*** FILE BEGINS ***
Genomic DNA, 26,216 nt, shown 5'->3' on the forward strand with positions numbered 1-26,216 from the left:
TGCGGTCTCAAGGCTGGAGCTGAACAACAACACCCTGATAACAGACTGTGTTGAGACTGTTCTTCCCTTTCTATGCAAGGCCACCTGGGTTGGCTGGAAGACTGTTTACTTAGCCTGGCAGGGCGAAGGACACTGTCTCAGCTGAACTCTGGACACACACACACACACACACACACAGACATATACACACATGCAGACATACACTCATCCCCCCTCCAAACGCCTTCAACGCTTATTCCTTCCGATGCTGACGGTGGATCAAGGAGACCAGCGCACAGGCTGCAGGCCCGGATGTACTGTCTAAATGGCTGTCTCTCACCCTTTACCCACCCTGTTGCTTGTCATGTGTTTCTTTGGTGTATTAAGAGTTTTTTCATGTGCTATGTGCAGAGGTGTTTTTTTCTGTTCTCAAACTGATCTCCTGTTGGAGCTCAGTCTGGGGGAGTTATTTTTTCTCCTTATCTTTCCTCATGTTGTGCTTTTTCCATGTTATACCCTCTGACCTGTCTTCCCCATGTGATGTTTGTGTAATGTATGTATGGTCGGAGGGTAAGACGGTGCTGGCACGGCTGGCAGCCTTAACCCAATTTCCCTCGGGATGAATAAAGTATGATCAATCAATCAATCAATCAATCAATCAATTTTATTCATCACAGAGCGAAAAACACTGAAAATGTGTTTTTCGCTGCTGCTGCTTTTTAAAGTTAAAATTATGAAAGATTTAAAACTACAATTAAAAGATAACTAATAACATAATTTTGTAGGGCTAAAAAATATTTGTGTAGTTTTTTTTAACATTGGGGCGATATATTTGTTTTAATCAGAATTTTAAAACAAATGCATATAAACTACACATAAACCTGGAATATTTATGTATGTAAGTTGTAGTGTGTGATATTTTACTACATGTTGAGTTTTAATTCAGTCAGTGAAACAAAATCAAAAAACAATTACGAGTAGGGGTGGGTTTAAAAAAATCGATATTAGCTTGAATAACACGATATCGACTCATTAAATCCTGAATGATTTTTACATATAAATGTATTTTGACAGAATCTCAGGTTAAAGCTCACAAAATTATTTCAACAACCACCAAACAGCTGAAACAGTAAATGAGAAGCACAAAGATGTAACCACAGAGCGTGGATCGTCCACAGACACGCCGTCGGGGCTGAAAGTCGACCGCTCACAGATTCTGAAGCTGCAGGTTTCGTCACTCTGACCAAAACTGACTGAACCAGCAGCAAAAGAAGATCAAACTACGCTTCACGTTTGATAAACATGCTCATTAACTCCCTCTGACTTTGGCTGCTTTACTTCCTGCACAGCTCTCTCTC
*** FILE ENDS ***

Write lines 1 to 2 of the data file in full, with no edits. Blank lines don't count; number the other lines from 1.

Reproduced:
Genomic DNA, 26,216 nt, shown 5'->3' on the forward strand with positions numbered 1-26,216 from the left:
TGCGGTCTCAAGGCTGGAGCTGAACAACAACACCCTGATAACAGACTGTGTTGAGACTGTTCTTCCCTTTCTATGCAAGGCCACCTGGGTTGGCTGGAAGACTGTTTACTTAGCCTGGCAGGGCGAAGGACACTGTCTCAGCTGAACTCTGGACACACACACACACACACACACACAGACATATACACACATGCAGACATACACTCATCCCCCCTCCAAACGCCTTCAACGCTTATTCCTTCCGATGCTGACGGTGGATCAAGGAGACCAGCGCACAGGCTGCAGGCCCGGATGTACTGTCTAAATGGCTGTCTCTCACCCTTTACCCACCCTGTTGCTTGTCATGTGTTTCTTTGGTGTATTAAGAGTTTTTTCATGTGCTATGTGCAGAGGTGTTTTTTTCTGTTCTCAAACTGATCTCCTGTTGGAGCTCAGTCTGGGGGAGTTATTTTTTCTCCTTATCTTTCCTCATGTTGTGCTTTTTCCATGTTATACCCTCTGACCTGTCTTCCCCATGTGATGTTTGTGTAATGTATGTATGGTCGGAGGGTAAGACGGTGCTGGCACGGCTGGCAGCCTTAACCCAATTTCCCTCGGGATGAATAAAGTATGATCAATCAATCAATCAATCAATCAATCAATTTTATTCATCACAGAGCGAAAAACACTGAAAATGTGTTTTTCGCTGCTGCTGCTTTTTAAAGTTAAAATTATGAAAGATTTAAAACTACAATTAAAAGATAACTAATAACATAATTTTGTAGGGCTAAAAAATATTTGTGTAGTTTTTTTTAACATTGGGGCGATATATTTGTTTTAATCAGAATTTTAAAACAAATGCATATAAACTACACATAAACCTGGAATATTTATGTATGTAAGTTGTAGTGTGTGATATTTTACTACATGTTGAGTTTTAATTCAGTCAGTGAAACAAAATCAAAAAACAATTACGAGTAGGGGTGGGTTTAAAAAAATCGATATTAGCTTGAATAACACGATATCGACTCATTAAATCCTGAATGATTTTTACATATAAATGTATTTTGACAGAATCTCAGGTTAAAGCTCACAAAATTATTTCAACAACCACCAAACAGCTGAAACAGTAAATGAGAAGCACAAAGATGTAACCACAGAGCGTGGATCGTCCACAGACACGCCGTCGGGGCTGAAAGTCGACCGCTCACAGATTCTGAAGCTGCAGGTTTCGTCACTCTGACCAAAACTGACTGAACCAGCAGCAAAAGAAGATCAAACTACGCTTCACGTTTGATAAACATGCTCATTAACTCCCTCTGACTTTGGCTGCTTTACTTCCTGCACAGCTCTCTCTC